One or more faucet escutcheons are loose. We recommend tightening and/or sealing these trim pieces for a better appearance and to avoid leakage in these areas.
Excessive caulking was noted at the shower walls which may suggest past leakage and substandard workmanship. Consult owner/occupant.
The kitchen is visually inspected for proper function of components, active leakage, excessive or unusual wear, and general state of repair. We inspect built-in appliances to the extent possible using normal operating controls. Freestanding stoves are operated, but refrigerators, small appliances, portable dishwashers, and microwave ovens are not tested.
A plumbing system consists of the domestic water supply lines, drain, waste and vent lines and gas lines. Inspection of the plumbing system is limited to visible faucets, fixtures, valves, drains, traps, exposed pipes and fittings. These items are examined for proper function, excessive or unusual wear, leakage, and general state of repair. The hidden nature of piping prevents inspection of every pipe and joint. A sewer lateral test, necessary to determine the condition of the underground sewer lines, is beyond the scope of this inspection If desired, a qualified individual could be retained for such a test. Our review of the plumbing system does not include landscape watering, fire suppression systems, private water supply/waste disposal systems, or recalled plumbing supplies. Review of these systems requires a qualified and licensed specialist.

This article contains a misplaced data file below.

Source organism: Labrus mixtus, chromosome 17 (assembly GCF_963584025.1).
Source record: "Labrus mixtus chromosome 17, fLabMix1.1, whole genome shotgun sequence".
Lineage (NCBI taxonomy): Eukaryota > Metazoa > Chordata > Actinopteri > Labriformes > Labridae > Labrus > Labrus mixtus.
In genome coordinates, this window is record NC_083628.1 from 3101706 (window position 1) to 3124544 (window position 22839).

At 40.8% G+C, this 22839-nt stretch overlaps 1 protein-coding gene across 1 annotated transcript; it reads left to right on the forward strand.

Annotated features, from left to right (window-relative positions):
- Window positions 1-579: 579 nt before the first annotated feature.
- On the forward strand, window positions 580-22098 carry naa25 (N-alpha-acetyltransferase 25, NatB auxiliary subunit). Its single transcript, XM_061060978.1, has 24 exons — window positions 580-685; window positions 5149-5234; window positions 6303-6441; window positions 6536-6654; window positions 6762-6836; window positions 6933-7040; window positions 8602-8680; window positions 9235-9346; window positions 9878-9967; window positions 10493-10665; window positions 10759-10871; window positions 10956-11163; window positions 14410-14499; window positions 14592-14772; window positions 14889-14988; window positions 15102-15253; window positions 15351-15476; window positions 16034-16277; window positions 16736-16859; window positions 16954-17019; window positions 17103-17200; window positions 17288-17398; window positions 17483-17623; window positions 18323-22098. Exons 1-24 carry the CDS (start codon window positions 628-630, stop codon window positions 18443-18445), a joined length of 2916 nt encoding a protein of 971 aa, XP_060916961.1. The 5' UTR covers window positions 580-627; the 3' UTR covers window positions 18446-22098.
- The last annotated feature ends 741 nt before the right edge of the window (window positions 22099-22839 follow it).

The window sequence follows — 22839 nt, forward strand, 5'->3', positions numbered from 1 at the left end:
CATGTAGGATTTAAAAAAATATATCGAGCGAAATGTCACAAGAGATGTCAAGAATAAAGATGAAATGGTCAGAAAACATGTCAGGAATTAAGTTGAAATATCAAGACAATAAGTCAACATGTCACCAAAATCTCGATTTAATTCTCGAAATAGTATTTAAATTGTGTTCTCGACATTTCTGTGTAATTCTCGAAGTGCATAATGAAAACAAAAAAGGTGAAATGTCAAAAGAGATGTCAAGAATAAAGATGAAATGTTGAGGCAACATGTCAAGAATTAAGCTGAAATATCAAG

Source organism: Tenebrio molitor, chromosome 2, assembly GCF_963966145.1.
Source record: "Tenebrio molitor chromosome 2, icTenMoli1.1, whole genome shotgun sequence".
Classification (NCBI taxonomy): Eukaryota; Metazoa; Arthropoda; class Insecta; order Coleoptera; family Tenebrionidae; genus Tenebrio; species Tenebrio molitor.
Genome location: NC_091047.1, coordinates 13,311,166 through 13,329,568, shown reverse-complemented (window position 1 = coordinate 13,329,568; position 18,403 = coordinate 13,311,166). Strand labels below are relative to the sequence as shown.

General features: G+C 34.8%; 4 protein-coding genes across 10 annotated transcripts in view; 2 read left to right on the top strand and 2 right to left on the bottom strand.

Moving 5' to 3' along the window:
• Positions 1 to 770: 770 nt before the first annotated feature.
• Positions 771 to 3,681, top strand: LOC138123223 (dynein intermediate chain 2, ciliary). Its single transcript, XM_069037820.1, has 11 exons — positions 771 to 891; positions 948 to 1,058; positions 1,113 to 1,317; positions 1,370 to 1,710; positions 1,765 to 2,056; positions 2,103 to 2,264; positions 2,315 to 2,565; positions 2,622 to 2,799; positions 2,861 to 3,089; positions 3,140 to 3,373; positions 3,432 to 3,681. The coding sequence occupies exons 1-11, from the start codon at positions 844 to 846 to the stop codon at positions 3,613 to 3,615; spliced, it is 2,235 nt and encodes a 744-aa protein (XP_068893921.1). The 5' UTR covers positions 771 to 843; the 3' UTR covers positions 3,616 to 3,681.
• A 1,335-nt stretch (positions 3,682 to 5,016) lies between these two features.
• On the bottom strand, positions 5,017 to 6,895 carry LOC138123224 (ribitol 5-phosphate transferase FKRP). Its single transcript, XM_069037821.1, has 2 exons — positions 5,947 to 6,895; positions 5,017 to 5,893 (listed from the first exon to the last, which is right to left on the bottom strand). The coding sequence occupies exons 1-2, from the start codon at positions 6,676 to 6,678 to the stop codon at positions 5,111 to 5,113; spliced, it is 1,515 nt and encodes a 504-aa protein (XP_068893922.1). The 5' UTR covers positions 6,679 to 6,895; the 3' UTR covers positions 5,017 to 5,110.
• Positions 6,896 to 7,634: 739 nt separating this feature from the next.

In an emergency, you may need to know where to shut off the gas, the water and/or the electrical system. We have listed below these controls and their location for your convenience. We urge that you familiarize yourself with their location and operation.